Researchers find plastic in fish guts

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The filth in Durban harbour is taking its toll on the fish which, University of KwaZulu-Natal researchers have found, have traces of plastic in their guts. Picture: Sibusiso Ndlovu

Durban - Nearly 70 percent of small fish collected from Durban Harbour and nearby river estuaries have fragments of plastic in their guts.

This is one of the findings by researchers at the University of KwaZulu-Natal’s school of life sciences who collected several fish species from the harbour and Vetch’s Pier, as well as the Isipingo, uMngeni, uLovu and Mdloti river mouths to study the effects of plastic pollution on sea life.

Reporting on the preliminary results at a recent conservation symposium near Pietermaritzburg, researcher Trishan Naidoo said plastic pollution levels had increased across the world since the 1950s.

While the microscopic fragments from plastic could potentially harm fish by blocking their intestines and other organs, or by acting as carriers of toxic compounds and alien species, Naidoo said the research project had focused so far on collecting fish, sediment and water samples for laboratory analysis.

Initial samples showed that there were tiny plastic fibres, fragments and beads in 77 percent of the fish gut samples from horse mackerel (Trachurus species) caught near Vetch’s Reef. Overall, 69 percent of fish sampled from other areas had microplastics in their guts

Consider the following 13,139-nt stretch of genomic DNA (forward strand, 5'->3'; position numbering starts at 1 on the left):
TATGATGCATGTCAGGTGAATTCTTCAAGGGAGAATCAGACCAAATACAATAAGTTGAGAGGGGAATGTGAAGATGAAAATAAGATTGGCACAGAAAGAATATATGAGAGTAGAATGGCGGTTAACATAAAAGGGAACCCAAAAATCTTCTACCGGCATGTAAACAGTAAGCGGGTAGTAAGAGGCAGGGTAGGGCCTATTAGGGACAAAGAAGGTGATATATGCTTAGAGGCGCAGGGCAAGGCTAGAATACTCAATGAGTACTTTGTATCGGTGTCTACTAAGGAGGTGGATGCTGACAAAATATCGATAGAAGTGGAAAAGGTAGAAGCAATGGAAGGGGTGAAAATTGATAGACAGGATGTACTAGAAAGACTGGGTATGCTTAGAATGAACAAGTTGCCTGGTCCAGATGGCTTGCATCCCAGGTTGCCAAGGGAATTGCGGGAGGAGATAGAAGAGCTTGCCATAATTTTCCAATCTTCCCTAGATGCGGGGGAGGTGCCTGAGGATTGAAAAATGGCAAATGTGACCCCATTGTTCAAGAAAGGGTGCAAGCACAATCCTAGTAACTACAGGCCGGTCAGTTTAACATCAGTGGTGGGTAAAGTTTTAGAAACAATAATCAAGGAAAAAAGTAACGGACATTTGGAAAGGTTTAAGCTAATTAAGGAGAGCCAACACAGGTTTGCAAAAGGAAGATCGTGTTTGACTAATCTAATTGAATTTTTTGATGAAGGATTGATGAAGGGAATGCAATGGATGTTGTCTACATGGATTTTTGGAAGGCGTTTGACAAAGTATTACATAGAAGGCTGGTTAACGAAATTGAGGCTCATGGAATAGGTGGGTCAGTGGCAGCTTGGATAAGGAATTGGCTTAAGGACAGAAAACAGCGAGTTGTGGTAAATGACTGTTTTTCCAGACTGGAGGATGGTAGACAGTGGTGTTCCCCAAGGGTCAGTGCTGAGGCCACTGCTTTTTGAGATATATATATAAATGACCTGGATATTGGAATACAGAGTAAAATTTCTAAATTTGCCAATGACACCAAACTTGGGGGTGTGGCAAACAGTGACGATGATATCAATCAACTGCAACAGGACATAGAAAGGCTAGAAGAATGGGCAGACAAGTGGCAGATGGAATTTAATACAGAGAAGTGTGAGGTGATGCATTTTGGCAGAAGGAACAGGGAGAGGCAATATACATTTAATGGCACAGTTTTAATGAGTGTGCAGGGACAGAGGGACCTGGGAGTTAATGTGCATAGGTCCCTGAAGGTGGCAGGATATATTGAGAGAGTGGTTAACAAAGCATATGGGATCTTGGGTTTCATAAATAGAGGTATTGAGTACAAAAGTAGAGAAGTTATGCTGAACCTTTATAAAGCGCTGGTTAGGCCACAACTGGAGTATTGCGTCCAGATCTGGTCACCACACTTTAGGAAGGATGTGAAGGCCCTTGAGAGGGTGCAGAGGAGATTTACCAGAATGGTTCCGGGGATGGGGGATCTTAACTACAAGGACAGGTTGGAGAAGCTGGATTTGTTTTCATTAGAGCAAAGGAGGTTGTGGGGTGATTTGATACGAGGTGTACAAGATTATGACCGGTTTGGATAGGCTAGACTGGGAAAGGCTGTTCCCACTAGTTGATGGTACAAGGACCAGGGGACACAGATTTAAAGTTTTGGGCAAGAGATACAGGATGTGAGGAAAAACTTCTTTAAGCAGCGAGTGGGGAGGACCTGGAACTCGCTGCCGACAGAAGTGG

Naidoo noted that microplastic fibres were ubiquitous and, because these fish filtered the water column for plankton, it was likely that they picked up microplastics via their gill rakers.

Horse mackerel filtered zooplankton from the water, increasing the risk of swallowing tiny particles of plastic by mistaking the plastic for a food source.

Mullet and other fish species had not been analysed yet, although small fish specimens had “significantly more plastic in their guts” than larger fish, according to joint research by Naidoo, Michael Staegemann, Stacey Buitendyk, Kelly Brown, Megan Clarkson, David Glassom and AJ Smit.

“The manner in which microplastics affect organisms ingesting plastic contaminants and organisms living in the sediment is still to be determined.”

Naidoo and his colleagues stressed that more samples, sites and species would have to be analysed to make “more informed and justified conclusions on the abundance and effects of microplastics around the eThekwini coastline”. - The Mercury

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